StEELhead Discoveries Series - Part 2

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*This is Part 2 of an ongoing series on the campaign to Free the Eel and efforts to better understand and revive the iconic steelhead in the Pacific Northwest by Native Fish Society Fellow Samantha Kannry. View Part 1 HERE. Additional parts and updates will be posted over the next several months. Stay tuned!

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"Our first sampling trip of 2023 took us to the Cascade-Siskiyou National Monument. The monument is an ecologically and geologically unique landscape with sweeping vistas and spring-fed creeks. The area forms part of the boundary between the upper Klamath and upper Rogue Rivers.

In July of 2022, we explored the Emigrant Creek (Rogue River tributary) portion of the Monument. There, above the reservoir, at 3400 ft. elevation, we found Coastal Cutthroat Trout. Coastal Cutthroat’s distribution makes a dramatic leap inland around the Oregon/California border, or Klamath/Rogue boundary. This year we focused on tributaries draining into the Klamath River such as Scotch, Keene, Jenny and Spring Creeks. Spring Creek, along with its neighbor Fall Creek, comes pouring out of the ground at its source on an old volcanic plateau. There, under the moonlight, we found freshwater-bound Redband Trout, long isolated from their anadromous relatives by the Klamath dams. Or they may be mixed-ancestry fish, with the multitude of human plantings that go on in the area. We hope to find some answers after we take their tissue to the lab, turn it into tiny drops of liquid with immense amounts of information, and read what that information says.

This trip, along with the rest of the fieldwork we will do this summer, is the continuation of genetic-based life-history studies of Coastal Cutthroat Trout and steelhead/rainbow trout that were begun on the Smith and Eel Rivers, respectively. We walk around creeks at night, with hand-held nets and catch (mostly) juvenile fish. We cut a tiny piece of their caudal fins to tell us a story of their ancestry, where they have been, and where they are going.

In the Eel River, we learned that rainbow trout above Scott Dam still have the potential to be the source for a renewed population of summer-run steelhead, once the dams are removed. On the Klamath, the dams are in the process of coming out, with the first of the four dams, Copco 2, currently in the removal process and expected to be out by this Fall. Work has already been done showing that the potential for summer-run steelhead exists above the dams.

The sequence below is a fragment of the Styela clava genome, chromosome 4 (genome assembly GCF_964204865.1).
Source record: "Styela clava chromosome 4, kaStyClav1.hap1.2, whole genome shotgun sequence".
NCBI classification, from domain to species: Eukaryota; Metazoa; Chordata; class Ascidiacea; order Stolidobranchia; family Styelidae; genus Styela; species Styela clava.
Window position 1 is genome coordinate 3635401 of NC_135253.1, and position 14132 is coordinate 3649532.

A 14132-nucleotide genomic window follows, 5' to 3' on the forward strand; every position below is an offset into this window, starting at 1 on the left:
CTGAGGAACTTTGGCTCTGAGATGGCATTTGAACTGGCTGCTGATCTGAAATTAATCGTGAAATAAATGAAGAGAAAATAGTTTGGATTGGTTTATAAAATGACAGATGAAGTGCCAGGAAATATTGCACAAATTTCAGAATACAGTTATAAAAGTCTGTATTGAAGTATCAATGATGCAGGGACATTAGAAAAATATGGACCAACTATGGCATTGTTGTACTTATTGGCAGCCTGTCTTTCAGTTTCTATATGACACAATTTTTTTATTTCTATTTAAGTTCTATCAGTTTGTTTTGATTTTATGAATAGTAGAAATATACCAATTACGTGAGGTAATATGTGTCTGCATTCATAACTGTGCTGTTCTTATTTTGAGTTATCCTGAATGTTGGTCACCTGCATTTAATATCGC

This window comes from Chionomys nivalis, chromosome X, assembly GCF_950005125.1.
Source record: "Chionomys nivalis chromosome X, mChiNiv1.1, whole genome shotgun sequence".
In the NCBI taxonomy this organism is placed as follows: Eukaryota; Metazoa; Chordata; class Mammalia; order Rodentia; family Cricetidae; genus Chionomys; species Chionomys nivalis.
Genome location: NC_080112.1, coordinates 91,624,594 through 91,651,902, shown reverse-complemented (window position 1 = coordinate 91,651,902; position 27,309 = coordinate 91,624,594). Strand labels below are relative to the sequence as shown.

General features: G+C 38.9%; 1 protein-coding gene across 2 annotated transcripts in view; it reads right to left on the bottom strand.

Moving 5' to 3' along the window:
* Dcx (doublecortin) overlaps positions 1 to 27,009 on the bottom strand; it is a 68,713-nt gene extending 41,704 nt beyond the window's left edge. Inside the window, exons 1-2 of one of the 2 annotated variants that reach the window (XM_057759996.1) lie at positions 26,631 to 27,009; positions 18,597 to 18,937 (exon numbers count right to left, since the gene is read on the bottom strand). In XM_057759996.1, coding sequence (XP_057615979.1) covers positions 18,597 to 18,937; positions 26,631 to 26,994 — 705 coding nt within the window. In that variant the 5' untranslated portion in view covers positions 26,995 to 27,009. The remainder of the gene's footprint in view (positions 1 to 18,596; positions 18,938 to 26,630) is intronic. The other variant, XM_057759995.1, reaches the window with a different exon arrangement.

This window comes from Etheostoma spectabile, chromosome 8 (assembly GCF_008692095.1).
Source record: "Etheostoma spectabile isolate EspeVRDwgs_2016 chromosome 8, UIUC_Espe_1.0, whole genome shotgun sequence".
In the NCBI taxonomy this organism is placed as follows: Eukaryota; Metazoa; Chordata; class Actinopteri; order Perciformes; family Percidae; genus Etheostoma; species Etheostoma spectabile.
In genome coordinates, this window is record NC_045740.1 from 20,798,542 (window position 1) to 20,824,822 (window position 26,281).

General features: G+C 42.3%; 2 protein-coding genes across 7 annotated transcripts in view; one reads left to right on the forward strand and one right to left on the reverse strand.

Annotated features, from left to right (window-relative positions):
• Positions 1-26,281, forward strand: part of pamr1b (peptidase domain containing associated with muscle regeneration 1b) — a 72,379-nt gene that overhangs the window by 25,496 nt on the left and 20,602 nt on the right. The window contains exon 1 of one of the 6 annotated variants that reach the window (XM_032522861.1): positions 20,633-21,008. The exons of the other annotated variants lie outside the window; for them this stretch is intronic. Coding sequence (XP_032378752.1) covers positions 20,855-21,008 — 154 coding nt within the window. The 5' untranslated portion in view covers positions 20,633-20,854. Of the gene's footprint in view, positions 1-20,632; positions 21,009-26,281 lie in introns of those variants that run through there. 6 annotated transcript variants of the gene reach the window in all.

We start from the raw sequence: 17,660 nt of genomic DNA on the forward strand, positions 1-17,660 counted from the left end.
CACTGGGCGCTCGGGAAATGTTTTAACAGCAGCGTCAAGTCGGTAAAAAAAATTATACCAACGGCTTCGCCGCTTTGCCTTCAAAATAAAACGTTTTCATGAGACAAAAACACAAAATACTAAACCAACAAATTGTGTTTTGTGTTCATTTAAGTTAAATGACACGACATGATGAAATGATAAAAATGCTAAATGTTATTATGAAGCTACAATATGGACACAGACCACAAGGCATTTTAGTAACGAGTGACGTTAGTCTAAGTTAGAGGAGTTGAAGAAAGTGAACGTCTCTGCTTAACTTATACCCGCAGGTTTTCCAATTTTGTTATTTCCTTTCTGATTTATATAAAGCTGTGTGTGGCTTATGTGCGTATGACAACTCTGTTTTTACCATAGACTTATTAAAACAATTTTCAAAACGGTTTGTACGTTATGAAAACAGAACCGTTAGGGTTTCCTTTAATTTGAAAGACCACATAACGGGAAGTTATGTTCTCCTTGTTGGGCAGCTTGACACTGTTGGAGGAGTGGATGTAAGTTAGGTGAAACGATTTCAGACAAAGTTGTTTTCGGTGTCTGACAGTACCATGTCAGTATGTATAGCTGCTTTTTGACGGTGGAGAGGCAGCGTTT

There is great peace in entering those arid plateaus and seeing the inundated canyons with the knowledge that a flowing river will be there again soon. The hidden walls will be exposed. Moonlight will touch round boulders and rippling waves. And fish from the sea will return to their ancestor’s natal waters. And we hope that the Eel will soon see the same fate."

-Samantha Kannry

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About the Author:

Samantha Kannry has been monitoring, studying, and swimming with summer-run steelhead in the Eel River and other rivers of Northwestern California for the past thirteen years. She joined NFS as a volunteer in 2015, then became a fish genetics fellow in 2020.

While it has been clear to the native peoples of the region since time immemorial that summer-run steelhead and the congeneric spring Chinook are separate populations, not everyone else sees it so clearly. Her research has focused on using conservation genetic tools to elucidate the distinction between summer and winter-run steelhead.

When not minking (a combination of hiking, swimming, snorkeling, sliding, shimmying, and boulder jumping) down rivers, she is usually growing and eating fruit, moving manure at Caudal Fin Farm, or bike touring distances large and small. All working towards re-establishing the inherent continuity between rivers, land, and people.

Read StEELhead Discoveries Part 1 HERE.

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